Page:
And, to be quite honest, you will have to take up your positions on what you believe to be right or wrong with the many IT leaders out there that are implementing ITIL and will expect the KPIs that I've listed above. As stated above, they are not the complete set of KPIs but they "are" what any intelligent management staff will want to see, whether you believe it or not. And, we can say that with confidence because we get this requirement consistently from our clients. As I'm sure you're aware of, to measure the effectiveness of your CM process is to understand the greater impact of that process on your enterprise. Competent leaders understand this and will expect this type of information.

BTW, I went through your list of KPIs and I have to tell you that many clients I deal with would not consider most of what you have in it as a KPI. Changes by priority, classification, etc. are not KPIs. Nor are things like the number of rejections, rollbacks, etc. They're simply metrics. They don't dictate or give you any view into performance.

Quote:
What you have put instead of Key Performance Indicators, in my not so humble opinion, is conclusions which will result from KPIs not the KPIs themselves


If you'll notice, every measurement is counterbalanced with an impact. For example, measuring the number of Changes, broken down by priority or classification, that you run through your environment is useless information. It's just a stand alone measurement that means nothing unless it is compared against something else that acts as a counter measure/balance. So, doing things like measuring the number of Changes vs. the number of Incidents due to Change is far more useful information. If the number of Changes is going up and the number of Incidents due to Change are going down, you can derive many things from these two measures that are linked together, among them the very high probability that the CM process is helping to improve how people work, or at least proving that the transparency into such information is improved.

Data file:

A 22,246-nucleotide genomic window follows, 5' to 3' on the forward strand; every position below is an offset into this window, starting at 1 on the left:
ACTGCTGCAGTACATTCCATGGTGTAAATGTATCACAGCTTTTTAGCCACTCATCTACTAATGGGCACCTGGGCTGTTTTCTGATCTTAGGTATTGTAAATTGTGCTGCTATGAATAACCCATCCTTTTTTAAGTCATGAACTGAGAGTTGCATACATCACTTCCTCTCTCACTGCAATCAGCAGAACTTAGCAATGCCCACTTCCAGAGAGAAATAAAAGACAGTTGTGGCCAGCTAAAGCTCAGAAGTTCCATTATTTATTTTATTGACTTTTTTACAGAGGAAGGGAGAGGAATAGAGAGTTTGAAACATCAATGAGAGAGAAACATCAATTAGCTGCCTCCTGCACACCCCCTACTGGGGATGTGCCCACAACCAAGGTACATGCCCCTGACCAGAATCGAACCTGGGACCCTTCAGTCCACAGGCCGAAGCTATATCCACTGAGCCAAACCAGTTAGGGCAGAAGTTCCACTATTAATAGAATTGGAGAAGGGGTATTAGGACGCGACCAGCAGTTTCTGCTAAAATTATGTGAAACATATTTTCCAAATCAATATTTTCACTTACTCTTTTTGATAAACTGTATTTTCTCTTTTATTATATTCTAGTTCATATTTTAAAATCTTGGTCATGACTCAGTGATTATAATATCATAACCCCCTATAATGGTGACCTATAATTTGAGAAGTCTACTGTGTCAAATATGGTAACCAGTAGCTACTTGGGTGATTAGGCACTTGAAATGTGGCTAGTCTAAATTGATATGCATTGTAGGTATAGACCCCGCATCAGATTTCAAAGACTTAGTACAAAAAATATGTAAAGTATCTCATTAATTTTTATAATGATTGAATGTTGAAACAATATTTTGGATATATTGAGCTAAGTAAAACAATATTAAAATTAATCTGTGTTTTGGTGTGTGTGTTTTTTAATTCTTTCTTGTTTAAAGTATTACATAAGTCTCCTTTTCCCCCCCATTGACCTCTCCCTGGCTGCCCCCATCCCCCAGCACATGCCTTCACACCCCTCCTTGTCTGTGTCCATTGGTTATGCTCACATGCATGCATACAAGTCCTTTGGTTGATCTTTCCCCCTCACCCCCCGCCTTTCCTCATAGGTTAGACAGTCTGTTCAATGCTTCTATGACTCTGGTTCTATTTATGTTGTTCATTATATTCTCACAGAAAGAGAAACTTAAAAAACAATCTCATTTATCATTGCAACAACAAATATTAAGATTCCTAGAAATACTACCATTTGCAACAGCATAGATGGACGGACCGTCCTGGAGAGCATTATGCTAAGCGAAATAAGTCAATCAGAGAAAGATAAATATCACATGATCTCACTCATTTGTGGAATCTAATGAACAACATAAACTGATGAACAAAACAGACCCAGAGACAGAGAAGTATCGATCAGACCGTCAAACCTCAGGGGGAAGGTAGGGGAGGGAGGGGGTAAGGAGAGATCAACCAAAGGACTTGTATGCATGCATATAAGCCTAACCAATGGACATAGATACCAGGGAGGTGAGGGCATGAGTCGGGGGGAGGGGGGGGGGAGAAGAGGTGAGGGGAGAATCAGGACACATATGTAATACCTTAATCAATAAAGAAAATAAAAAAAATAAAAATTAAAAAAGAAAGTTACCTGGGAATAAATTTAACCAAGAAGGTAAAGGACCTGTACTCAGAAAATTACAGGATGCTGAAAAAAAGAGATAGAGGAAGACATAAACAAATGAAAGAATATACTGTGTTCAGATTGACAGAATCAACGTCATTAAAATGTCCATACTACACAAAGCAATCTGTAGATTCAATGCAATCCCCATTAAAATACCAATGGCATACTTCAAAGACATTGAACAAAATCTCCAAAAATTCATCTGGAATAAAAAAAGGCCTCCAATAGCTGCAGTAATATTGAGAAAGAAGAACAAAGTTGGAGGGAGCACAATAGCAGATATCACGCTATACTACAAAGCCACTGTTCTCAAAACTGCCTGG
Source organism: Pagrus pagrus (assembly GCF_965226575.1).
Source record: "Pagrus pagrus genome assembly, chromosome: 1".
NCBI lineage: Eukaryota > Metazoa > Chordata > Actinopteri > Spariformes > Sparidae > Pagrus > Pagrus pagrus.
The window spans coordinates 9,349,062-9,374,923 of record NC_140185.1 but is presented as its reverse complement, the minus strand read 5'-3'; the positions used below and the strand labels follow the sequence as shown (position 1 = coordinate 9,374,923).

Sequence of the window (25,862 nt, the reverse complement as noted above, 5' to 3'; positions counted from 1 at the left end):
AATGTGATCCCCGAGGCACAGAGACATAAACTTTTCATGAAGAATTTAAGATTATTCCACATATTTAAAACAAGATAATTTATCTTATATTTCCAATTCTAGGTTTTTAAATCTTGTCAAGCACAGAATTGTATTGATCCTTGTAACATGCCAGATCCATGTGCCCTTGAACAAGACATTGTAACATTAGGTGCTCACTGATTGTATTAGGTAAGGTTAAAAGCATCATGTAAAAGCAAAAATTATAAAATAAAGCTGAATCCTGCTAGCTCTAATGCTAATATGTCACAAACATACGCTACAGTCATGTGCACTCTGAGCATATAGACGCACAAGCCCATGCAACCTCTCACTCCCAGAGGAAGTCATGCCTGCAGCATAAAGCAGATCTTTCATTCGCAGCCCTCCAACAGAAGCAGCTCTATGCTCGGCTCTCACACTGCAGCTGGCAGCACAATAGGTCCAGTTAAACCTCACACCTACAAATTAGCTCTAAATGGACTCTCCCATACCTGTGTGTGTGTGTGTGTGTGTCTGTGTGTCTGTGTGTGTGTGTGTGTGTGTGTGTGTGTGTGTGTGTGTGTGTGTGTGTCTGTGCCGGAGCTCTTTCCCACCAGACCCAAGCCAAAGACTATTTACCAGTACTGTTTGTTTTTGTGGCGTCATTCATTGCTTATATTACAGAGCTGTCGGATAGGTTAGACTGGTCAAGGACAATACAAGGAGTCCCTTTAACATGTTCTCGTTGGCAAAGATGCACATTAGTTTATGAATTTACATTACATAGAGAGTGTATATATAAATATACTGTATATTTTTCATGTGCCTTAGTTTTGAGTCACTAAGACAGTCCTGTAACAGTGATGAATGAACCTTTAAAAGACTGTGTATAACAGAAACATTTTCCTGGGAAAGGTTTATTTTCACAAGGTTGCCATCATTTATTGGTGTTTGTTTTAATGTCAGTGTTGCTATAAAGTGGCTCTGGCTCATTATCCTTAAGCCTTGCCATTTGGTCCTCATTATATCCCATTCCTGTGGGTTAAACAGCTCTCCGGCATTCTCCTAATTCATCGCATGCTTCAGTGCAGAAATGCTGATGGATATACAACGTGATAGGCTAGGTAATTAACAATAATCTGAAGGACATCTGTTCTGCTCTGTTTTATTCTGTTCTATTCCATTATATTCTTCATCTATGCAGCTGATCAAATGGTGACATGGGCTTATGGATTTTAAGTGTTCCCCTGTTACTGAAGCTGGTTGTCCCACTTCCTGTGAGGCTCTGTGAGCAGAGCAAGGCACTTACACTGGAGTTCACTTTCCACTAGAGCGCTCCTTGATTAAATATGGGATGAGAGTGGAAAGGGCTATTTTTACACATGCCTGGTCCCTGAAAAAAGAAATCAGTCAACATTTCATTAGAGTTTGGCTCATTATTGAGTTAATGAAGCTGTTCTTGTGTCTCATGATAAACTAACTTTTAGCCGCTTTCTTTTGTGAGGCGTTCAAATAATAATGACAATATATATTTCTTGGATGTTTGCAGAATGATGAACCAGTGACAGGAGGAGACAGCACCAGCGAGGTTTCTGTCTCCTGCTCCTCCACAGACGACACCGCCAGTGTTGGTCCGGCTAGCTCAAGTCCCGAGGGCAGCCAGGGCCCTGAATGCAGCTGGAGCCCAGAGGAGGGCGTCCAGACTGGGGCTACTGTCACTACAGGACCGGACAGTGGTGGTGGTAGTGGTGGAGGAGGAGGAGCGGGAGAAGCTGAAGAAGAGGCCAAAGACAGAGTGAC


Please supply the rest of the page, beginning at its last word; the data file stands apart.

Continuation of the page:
If an enterprise doesn't have the counterbalance on measurements, they are just metrics, not KPIs. If you want to believe otherwise, I am not asking you to change your opinions. And, while you clearly state that what you're offering is your "not so humble opinion", I'm not offering opinion. I'm offering what our customers "expect" to see of the processes. If you're enterprise doesn't expect such KPIs then consider yourself lucky, because the expectations are lower than most we go into.

Quote:
While they are important from a Executive and Management point of view, the objective of KPIs is to provide data for the IT Operations people so that they can determine whether the Change Management process is doing what is suppose to.


False. The objective of KPIs is to prove that the process is working, for "anyone" that cares about them. The IT Operations staff you point out is working to prove their effectiveness to the people that cut budget for them to exist. If you think otherwise, you're welcomed to do so. But, the reality is that the proof is for the people that will either choose to continue to fund the effort or dismantle it. If any process group is not using their KPIs to prove the effectiveness of their process, then you have to question the effort. Any good management staff will constantly want to see the performance indicators for the processes that they fund. They will want to see that costs improve, quality improves, services improves, etc.

Quote:
The KPIs are measures of how well Change Management is doing, not the conclusion which you posted.


Sorry John, but I didn't post any conclusions. I posted that executive management will want to see those things as a way of proving that the Change Management process is working. And if you think I'm kidding, go to senior management in your enterprise with that list and see if they can come up with anything better. You will find two things:

1) that they will most likely not come up with anything better, and
2) they will most likely ask you for those indicators, going forward. Why? Because they make sense if you're running a business.

You'll note that I prefaced my list of KPIs with "Executives/Management will want to see..." I didn't say that there weren't other things that other stakeholders would want.

Quote:
Frank, I have been a change manager for 4 years. KPIs are statistical data. Dont keep insulting my knowledge and capabilities in regards to ITIL and Change Management

I said it was my opinion Frank. And to be quite blunt.. I dont care how many people/company/businesses use your product. This is NOT a forum for selling your toolset nor validating the worthiness of it. It is not central to this forum at all. Your toolset may be a prefectly good tool for what it does.


John, I never said that KPIs weren't statistical data. So please don't twist my words.